Withholding rent

A tenant should not withhold any part of the rent, even if the tenant feels that maintenance is poor or a necessary repair has not been done.  A tenant should file a Tenant Application about Maintenance with the Board (T6).

A tenant can be evicted if they withhold rent without getting approval from the Board.

If a tenant files a maintenance application with the Board, the tenant may ask the Board to allow them to pay some or all of their rent into the Board until their application has been decided.  It will be up to the Board to determine whether or not to grant the tenant's request.

There is a form called Request to Pay Rent to the Board on a Tenant Application About Maintenance that tenants should use.  This form is available from the Board.

Tenant Responsibilities

Keep the unit clean

A tenant must keep the rental unit clean, up to the standard that most people would consider ordinary or normal cleanliness.

Keeping an untidy unit is not a reason to evict a tenant under the Act.  However, if a tenant's unit is so unclean that it is interfering with the reasonable enjoyment of the landlord or other tenants in the building, the tenant could be evicted for this reason.

Also, if the unit is so dirty that it attracts bugs and rodents presenting a health risk or is so cluttered with paper and garbage that it poses a fire hazard, a tenant could be evicted for putting the safety of the landlord or other tenants at risk:

Repair damage

A tenant must repair or pay for the repair of any damage to the rental property caused by the tenant, their guests or another person living in the rental unit.  This includes damage in the tenant's unit, as well as in any "common area" such as a hallway, elevator, stairway, driveway, or parking area.

It does not matter whether the damage was done on purpose or by not being careful enough - the tenant is responsible.  However, the tenant is not responsible to repair damage caused by normal "wear and tear".  For example, if the carpet has become worn after years of normal use, the tenant would not have to replace the carpet.

In addition, a tenant may be evicted if the tenant, a guest or another person living in the rental unit:
 

  • causes damage to the rental property and the tenant does not repair or replace the damaged property or pay for it,

     
  • willfully causes damage to the unit or the building, or

     
  • uses the rental property for something other than residential use and this has caused or is likely to cause serious damage.  For example, if the tenant makes structural and electrical changes to the rental unit to build a green house for growing hydroponic vegetables, this is not a  typical residential use.

Remedies Available to Landlords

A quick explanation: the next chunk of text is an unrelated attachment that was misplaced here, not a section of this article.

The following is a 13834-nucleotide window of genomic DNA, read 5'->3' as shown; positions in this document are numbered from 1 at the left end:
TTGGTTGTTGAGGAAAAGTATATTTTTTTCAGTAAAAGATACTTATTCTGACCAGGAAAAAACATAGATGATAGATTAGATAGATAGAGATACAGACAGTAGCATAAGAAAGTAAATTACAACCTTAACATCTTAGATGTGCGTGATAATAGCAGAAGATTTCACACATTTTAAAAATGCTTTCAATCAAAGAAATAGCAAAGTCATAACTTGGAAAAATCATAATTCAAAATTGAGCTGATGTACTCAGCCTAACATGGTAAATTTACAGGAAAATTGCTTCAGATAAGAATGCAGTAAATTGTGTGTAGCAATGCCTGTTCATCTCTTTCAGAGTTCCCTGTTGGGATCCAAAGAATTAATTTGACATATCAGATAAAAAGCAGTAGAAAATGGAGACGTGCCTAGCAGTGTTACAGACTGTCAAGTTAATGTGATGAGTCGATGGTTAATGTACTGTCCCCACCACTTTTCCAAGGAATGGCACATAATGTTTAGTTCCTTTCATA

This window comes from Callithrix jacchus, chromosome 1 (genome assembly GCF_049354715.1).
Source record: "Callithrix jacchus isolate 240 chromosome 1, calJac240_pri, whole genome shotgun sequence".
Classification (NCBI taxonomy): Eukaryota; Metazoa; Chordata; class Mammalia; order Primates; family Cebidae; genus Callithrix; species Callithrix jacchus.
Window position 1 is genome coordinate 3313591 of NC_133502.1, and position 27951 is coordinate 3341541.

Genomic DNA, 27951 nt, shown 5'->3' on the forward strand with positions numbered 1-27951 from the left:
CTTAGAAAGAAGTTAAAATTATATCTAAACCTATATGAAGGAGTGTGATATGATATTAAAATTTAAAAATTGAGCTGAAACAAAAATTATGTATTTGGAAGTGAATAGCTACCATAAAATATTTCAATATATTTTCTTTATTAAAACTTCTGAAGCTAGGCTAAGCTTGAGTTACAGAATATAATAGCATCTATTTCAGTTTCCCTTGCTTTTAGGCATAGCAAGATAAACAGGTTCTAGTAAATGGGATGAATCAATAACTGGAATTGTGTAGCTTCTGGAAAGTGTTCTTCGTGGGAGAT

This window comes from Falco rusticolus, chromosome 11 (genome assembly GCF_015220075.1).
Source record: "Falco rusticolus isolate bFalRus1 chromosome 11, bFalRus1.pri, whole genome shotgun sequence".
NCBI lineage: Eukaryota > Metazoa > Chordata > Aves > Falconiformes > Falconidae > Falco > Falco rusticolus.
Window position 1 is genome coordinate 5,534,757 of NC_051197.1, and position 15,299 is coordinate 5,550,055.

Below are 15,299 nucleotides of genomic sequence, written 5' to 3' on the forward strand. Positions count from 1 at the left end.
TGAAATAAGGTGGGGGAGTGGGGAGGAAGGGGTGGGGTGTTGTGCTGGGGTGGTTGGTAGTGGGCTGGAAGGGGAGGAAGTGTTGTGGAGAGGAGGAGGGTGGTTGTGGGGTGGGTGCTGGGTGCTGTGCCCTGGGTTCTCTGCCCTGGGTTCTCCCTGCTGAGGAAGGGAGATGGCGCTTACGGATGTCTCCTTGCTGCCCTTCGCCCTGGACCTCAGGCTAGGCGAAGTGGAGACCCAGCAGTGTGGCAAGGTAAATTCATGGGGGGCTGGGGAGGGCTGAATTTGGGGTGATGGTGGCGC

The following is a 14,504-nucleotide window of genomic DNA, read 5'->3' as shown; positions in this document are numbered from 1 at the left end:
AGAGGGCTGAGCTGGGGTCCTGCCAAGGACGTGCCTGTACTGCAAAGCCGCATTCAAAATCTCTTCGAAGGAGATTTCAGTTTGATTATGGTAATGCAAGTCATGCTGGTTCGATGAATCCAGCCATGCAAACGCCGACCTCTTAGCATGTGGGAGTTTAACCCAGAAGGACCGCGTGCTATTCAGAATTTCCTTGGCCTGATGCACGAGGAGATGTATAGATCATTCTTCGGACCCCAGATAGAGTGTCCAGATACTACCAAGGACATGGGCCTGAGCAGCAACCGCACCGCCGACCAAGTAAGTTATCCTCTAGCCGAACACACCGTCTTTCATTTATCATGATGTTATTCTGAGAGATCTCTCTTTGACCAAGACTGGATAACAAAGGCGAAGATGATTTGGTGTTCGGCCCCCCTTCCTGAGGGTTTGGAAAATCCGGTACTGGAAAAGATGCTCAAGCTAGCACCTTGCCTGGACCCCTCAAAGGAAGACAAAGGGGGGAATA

Inform the tenant of the problem

If the tenant is not keeping the unit clean or has damaged the rental property, in most cases the first step should be to speak with the tenant and ask the tenant to correct the problem.

Give the Tenant a notice to end the tenancy

If the tenant does not correct the problem, the landlord may give the tenant a notice to end the tenancy.  A notice to end a tenancy must be in writing and in a form approved by the Landlord and Tenant Board.  There are different forms for different reasons.

Apply to the Board for damages and/or eviction


A landlord may apply to the Board for:
 

  • an order evicting the tenant (if the landlord has served the tenant with a notice of termination),

     
  • an order requiring the tenant to pay costs for repairing or replacing property that was damaged by the tenant, their guest or another occupant of the rental unit, or

     
  • both of these things

When the application is filed with the Board, a hearing will be scheduled and the tenant will have the right to attend the hearing to explain whey they disagree with the application.

Note: In some cases, a tenant may be able to void an eviction notice.

Supporting the application

If a landlord applies to the Board, it is important that they bring any evidence they have to support their application with them to the hearing.  Some items that could serve as evidence to support an application based on damage or an extremely unclean unit are:
 

  • pictures of the damage or the state of the unit,

     
  • copies of any written correspondence between the landlord and the tenant, such as letters and notices of termination,

     
  • written quotes from licensed contractors for the cost of repairing the damage or cleaning the unit, and

     
  • receipts for any costs the landlord had in repairing damage to the rental property.

For More Information

Contact the Landlord and Tenant Board

This brochure provides general information only.  For more information, or to obtain copies of the Board's forms and publications, you may:
 

  • visit the Board's website at www.LTB.gov.on.ca.

     
  • call the Board at 416-645-8080 or toll-free at 1-888-332-3234, or

     
  • visit your local Landlord and Tenant Board office.  A list of Board office locations can be found on our wesbite, or you may call us the numbers listed above.

Release date: January 31, 2007